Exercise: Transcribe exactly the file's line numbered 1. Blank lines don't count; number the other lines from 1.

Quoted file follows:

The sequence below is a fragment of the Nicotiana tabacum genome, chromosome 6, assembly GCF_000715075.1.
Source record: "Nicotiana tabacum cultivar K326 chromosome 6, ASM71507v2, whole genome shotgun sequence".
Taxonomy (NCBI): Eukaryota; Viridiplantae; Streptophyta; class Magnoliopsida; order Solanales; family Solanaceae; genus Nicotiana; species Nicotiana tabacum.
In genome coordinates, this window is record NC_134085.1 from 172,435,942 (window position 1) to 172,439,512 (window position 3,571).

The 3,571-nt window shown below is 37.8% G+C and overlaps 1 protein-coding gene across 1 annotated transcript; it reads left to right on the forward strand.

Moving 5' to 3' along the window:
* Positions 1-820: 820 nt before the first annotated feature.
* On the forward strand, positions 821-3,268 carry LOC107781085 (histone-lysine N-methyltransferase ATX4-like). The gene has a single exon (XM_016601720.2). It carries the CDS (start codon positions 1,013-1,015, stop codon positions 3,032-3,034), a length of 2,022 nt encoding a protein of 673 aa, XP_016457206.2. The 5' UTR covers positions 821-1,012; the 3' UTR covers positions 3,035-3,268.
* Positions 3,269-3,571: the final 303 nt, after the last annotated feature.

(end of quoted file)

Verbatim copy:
The sequence below is a fragment of the Nicotiana tabacum genome, chromosome 6, assembly GCF_000715075.1.